When I arrived at the North Pole Fire six to eight miles west of Custer, South Dakota, (map) at about 7 p.m. on Tuesday, March 10, the firefighters had just about stopped the spread. It was burning in timber adjacent to a complex of cabins and had bumped up against a meadow on the southwest side near Highway 16. The sun was setting and I grabbed a few pictures like the one above before the light swung into near-night mode, which provided some opportunities for shots of firefighters illuminated by flames. Click on the images to see larger versions.

North Pole Fire

North Pole Fire. Photo by Bill Gabbert.

North Pole Fire

North Pole Fire. Photo by Bill Gabbert.

Firefighters did a good job of protecting the structures seen in these photos.

The 8:31 p.m. update from the Great Plains Fire Information staff put the size at about 60 acres, on a combination of private and Black Hills National Forest land. Firefighters will be on the fire all night Tuesday and will have fresh crews on the fire Wednesday.

North Pole Fire

A firefighter uses a chain saw to buck a burning log on the North Pole Fire. Photo by Bill Gabbert.

North Pole Fire

Embers fly as a firefighter with a Pulaski mops up the North Pole Fire. Photo by Bill Gabbert.

North Pole Fire

As a firefighter throws a burning branch deeper into the North Pole Fire, embers streak through the air. Photo by Bill Gabbert.

It is not that unusual to have wildfires in the Black Hills in March and April. While it can snow in these months, the herbaceous vegetation is still dead and there are frequently dry spells between the precipitation events. Prescribed fires are often conducted this time of the year before green-up begins in May, however the weather in the spring is usually very variable and it can sometimes be difficult to squeeze in a prescribed fire in this season. The spring of 2014, for example, was wetter than normal and little to no broadcast burning occurred.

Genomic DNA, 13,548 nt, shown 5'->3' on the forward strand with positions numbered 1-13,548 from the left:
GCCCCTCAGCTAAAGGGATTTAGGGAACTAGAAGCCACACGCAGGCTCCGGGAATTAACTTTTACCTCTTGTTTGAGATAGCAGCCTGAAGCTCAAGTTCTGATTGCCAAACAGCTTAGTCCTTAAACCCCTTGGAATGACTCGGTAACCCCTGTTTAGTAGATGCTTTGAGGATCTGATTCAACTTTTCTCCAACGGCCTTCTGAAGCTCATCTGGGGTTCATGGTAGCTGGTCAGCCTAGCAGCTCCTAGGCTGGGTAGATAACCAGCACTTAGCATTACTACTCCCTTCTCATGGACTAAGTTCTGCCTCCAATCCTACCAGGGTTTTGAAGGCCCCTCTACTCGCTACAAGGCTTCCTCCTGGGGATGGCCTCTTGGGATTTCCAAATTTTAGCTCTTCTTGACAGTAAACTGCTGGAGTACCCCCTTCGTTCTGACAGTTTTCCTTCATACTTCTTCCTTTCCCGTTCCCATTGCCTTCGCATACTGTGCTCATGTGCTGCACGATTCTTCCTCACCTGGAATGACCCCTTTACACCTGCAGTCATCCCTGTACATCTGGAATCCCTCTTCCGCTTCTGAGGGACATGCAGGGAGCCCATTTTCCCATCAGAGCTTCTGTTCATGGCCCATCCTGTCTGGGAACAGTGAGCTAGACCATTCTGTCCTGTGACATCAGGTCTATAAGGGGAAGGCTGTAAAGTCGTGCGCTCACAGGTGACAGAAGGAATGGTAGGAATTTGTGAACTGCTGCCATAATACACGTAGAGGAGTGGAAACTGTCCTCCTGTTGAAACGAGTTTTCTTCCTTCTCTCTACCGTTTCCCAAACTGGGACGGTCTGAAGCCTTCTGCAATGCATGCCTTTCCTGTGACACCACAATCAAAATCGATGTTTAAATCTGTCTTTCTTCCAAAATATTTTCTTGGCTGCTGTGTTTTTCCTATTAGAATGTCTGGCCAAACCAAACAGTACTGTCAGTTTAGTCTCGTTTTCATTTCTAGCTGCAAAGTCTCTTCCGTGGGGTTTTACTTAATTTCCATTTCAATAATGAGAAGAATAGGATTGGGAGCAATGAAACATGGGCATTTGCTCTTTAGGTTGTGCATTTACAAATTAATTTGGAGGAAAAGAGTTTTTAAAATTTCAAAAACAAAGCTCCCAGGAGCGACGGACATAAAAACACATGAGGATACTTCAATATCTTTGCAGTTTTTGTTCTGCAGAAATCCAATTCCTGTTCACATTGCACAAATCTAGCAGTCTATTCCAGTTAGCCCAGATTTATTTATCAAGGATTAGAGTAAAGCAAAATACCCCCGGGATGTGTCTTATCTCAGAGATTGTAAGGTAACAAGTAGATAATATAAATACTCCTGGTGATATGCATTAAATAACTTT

Prosecution of girl accused of starting Cocos Fire hinges on an ember that may have traveled 0.44 miles

The trial began today for a girl who was 13 when she was accused of starting a fire last year in San Diego County. In May, 2014 the Cocos Fire burned 1,995 acres and destroyed 36 homes in San Marcos, California, north of San Diego.

The prosecution hinges on the theory that when the girl ignited a “branch” in her back yard, an ember from that fire traveled 0.44 miles to start the Cocos Fire west of Escondido and south of San Marcos. According to NBC 7 in San Diego the defense will have an investigator from CAL FIRE testify that the ember could not have traveled that far to start the fire.

The Cocos Fire, first called the Washingtonia Fire, was one of at least 10 fires that burned in San Diego County during the same time period in mid-May, 2014.

map Cocos Fire

Map showing the Cocos Fire. The dark red squares represent heat detected by a satellite at 2:27 p.m. PDT, May 15, 2014. The location of the icons can be as much as a mile in error.

Our May, 2014 coverage of the Cocos Fire.


Critical fire on Wednesday in Nebraska

Critical fire danger 3-11-2015

The map showing critical fire weather and a Red Flag Warning in Nebraska for Wednesday looks like a bulls eye in the center of the country. Elevated fire danger is in the forecast for parts of South Dakota, Wyoming, Colorado, Nebraska and Kansas.

Over the next couple of days portions of South Dakota and Nebraska are expecting highs in the 60s and 70s, winds 20 to 35 mph, and relative humidity of 20 to 35 percent.

elevated fire danger south dakota nebraska


DOI to implement plan to address rangeland fire prevention, management, and restoration

The Department of the Interior continues to address the issue of restoring rangelands, with one of the primary objectives being to reduce the threats to the greater sage-grouse in the Great Basin.